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ALBERT B. CASUGA, a Philippine-born writer, lives in Mississauga, Ontario, Canada, where he continues to write poetry, fiction, and criticism after his retirement from teaching and serving as an elected member of his region's school board. He was nominated to the Mississauga Arts Council Literary Awards in 2007. A graduate of the Royal and Pontifical University of St. Thomas (now University of Santo Tomas, Manila. Literature and English, magna cum laude), he taught English and Literature (Criticism, Theory, and Creative Writing) at the Philippines' De La Salle University and San Beda College. He has authored books of poetry, short stories, literary theory and criticism. He has won awards for his works in Canada, the U.S.A., and the Philippines. His latest work, A Theory of Echoes and Other Poems was published February 2009 by the University of Santo Tomas Publishing House. His fiction and poetry were published by online literary journals Asia Writes and Coastal Poems recently. He was a Fellow at the 1972 Silliman University Writers Workshop, Philippines. As a journalist, he worked with the United Press International and wrote an art column for the defunct Philippines Herald.

Sunday, February 27, 2011



(For the Fallen Freedom Fighters of People Power in Manila, Libya, Egypt, Yemen, Bahrain, Tunisia, Iraq and elsewhere.)

Even these gray skies are not spared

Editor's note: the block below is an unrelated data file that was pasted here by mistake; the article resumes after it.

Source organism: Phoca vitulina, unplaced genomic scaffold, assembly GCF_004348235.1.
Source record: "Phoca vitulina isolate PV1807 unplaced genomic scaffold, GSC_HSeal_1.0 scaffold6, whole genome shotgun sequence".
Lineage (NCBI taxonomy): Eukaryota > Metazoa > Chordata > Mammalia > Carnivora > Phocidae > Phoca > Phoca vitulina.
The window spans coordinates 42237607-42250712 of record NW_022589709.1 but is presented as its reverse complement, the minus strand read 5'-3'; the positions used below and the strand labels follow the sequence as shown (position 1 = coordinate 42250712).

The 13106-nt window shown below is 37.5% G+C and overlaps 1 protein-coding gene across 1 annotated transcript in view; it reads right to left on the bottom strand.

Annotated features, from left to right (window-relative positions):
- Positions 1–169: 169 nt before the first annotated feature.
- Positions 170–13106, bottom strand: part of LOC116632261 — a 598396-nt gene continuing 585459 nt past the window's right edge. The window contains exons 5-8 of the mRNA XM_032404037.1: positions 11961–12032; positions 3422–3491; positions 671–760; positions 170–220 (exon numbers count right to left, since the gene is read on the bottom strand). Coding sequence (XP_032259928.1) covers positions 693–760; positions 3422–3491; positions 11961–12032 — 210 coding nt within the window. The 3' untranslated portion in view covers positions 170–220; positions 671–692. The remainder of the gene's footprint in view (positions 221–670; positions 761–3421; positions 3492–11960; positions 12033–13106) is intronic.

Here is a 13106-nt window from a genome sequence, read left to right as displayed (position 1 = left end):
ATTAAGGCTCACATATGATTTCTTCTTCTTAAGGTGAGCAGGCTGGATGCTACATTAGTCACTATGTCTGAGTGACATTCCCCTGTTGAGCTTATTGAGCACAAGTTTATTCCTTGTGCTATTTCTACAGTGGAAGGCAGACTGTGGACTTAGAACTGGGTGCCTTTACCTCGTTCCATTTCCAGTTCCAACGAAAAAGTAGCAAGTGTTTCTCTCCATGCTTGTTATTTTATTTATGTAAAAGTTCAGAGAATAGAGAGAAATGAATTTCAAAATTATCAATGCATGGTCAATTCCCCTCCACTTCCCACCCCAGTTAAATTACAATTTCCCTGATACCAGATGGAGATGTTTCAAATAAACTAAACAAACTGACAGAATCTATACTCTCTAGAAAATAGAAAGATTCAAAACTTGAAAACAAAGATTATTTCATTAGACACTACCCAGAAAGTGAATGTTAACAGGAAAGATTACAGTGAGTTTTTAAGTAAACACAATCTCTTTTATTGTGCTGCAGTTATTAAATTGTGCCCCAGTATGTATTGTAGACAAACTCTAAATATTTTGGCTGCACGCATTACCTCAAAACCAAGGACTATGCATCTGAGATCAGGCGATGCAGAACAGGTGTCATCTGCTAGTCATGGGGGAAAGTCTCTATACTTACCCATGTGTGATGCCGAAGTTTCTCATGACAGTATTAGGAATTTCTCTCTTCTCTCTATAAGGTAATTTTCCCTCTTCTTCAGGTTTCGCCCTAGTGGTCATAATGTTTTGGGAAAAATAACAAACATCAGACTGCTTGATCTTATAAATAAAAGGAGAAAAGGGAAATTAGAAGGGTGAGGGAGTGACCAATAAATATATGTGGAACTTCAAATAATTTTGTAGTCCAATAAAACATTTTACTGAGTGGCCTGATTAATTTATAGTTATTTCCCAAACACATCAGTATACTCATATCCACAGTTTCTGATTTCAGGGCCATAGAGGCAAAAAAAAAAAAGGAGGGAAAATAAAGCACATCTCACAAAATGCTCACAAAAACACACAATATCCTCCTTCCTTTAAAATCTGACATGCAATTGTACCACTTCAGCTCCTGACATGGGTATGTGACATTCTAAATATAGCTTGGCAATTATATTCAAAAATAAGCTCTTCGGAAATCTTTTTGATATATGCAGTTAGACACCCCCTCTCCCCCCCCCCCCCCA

the mayhem plotted by the mighty:
somewhere among the prickly branches
dangles the mangled carrion of a junco
who must have tried to fly higher
than it should and caught the eye
of the sharp-shinned hawk now wiping
its after-breakfast beak atop the bald
maple tree as a gray breast feather
floats down and lands on snow.

Icarus will not --cannot--fly to the sun.

There will be hordes of sparrows
perched sentry-like on those branches
before their trembling twigs break
into a camouflage of leaves and flowers.
That gnarled maple will loom gray with
twittering kins of that quartered prey
and there will be a cacophony of calls
before perching sundown songs are sung.
Not quite a reveille at sunrise, a screech
of a battlecry echoes in the wakened hills:

Icarus, Icarus, do not fly to the sun!

The predator has arrived for the hunt:
glides into the maple top rather regally
while the sparrows swarm for the kill
before the sharp-shinned hawk alights.
A stained black breast feather floats
amid the strangest banshee of triumph.

Icarus rises, screams, then plummets.

Mississauga, 02-27-11

This poem was “found” from the following images, and developed quickly from the first section into the last two sections.

Gray sky. A gray breast feather floats down and lands on the snow. Ten minutes later, a sharp-shinned hawk appears in the big maple.---Dave Bonta, The Morning Porch, 02-26-11

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